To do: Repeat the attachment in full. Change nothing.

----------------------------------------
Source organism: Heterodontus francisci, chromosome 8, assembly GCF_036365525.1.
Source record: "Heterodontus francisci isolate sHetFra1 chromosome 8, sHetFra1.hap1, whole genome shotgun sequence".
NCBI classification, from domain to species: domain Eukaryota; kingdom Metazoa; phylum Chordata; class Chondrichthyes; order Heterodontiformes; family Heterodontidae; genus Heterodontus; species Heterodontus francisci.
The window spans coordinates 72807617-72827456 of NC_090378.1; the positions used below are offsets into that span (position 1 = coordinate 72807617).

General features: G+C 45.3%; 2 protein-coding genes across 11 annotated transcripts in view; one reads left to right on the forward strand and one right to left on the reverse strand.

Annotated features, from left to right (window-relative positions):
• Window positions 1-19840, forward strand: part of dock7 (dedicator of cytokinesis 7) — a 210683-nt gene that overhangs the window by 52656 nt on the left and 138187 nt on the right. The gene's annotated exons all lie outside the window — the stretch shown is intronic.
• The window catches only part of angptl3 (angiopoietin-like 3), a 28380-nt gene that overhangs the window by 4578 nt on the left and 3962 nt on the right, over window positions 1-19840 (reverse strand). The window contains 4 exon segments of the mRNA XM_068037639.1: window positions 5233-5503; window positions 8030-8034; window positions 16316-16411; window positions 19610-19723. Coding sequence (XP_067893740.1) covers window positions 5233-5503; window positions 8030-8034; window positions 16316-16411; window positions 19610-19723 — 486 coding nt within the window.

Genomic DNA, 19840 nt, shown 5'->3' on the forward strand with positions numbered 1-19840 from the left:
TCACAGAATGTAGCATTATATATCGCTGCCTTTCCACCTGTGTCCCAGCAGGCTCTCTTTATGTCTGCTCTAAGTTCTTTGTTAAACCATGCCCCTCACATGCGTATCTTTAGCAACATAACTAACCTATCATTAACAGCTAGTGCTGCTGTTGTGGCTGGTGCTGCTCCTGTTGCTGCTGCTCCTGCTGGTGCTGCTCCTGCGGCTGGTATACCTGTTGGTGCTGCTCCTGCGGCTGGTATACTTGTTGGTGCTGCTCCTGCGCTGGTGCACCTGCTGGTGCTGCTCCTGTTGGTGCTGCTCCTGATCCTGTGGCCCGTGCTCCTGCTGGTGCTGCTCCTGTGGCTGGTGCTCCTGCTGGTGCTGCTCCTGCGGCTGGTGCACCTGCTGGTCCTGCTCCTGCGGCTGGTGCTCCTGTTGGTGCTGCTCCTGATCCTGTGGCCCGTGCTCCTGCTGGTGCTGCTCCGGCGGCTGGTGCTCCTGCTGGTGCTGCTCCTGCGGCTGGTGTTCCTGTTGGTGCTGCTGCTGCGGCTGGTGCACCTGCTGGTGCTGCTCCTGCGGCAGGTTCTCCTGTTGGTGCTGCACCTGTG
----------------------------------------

Source organism: Heterodontus francisci, chromosome 8, assembly GCF_036365525.1.
Source record: "Heterodontus francisci isolate sHetFra1 chromosome 8, sHetFra1.hap1, whole genome shotgun sequence".
NCBI classification, from domain to species: domain Eukaryota; kingdom Metazoa; phylum Chordata; class Chondrichthyes; order Heterodontiformes; family Heterodontidae; genus Heterodontus; species Heterodontus francisci.
The window spans coordinates 72807617-72827456 of NC_090378.1; the positions used below are offsets into that span (position 1 = coordinate 72807617).

General features: G+C 45.3%; 2 protein-coding genes across 11 annotated transcripts in view; one reads left to right on the forward strand and one right to left on the reverse strand.

Annotated features, from left to right (window-relative positions):
• Window positions 1-19840, forward strand: part of dock7 (dedicator of cytokinesis 7) — a 210683-nt gene that overhangs the window by 52656 nt on the left and 138187 nt on the right. The gene's annotated exons all lie outside the window — the stretch shown is intronic.
• The window catches only part of angptl3 (angiopoietin-like 3), a 28380-nt gene that overhangs the window by 4578 nt on the left and 3962 nt on the right, over window positions 1-19840 (reverse strand). The window contains 4 exon segments of the mRNA XM_068037639.1: window positions 5233-5503; window positions 8030-8034; window positions 16316-16411; window positions 19610-19723. Coding sequence (XP_067893740.1) covers window positions 5233-5503; window positions 8030-8034; window positions 16316-16411; window positions 19610-19723 — 486 coding nt within the window.

Genomic DNA, 19840 nt, shown 5'->3' on the forward strand with positions numbered 1-19840 from the left:
TCACAGAATGTAGCATTATATATCGCTGCCTTTCCACCTGTGTCCCAGCAGGCTCTCTTTATGTCTGCTCTAAGTTCTTTGTTAAACCATGCCCCTCACATGCGTATCTTTAGCAACATAACTAACCTATCATTAACAGCTAGTGCTGCTGTTGTGGCTGGTGCTGCTCCTGTTGCTGCTGCTCCTGCTGGTGCTGCTCCTGCGGCTGGTATACCTGTTGGTGCTGCTCCTGCGGCTGGTATACTTGTTGGTGCTGCTCCTGCGCTGGTGCACCTGCTGGTGCTGCTCCTGTTGGTGCTGCTCCTGATCCTGTGGCCCGTGCTCCTGCTGGTGCTGCTCCTGTGGCTGGTGCTCCTGCTGGTGCTGCTCCTGCGGCTGGTGCACCTGCTGGTCCTGCTCCTGCGGCTGGTGCTCCTGTTGGTGCTGCTCCTGATCCTGTGGCCCGTGCTCCTGCTGGTGCTGCTCCGGCGGCTGGTGCTCCTGCTGGTGCTGCTCCTGCGGCTGGTGTTCCTGTTGGTGCTGCTGCTGCGGCTGGTGCACCTGCTGGTGCTGCTCCTGCGGCAGGTTCTCCTGTTGGTGCTGCACCTGTG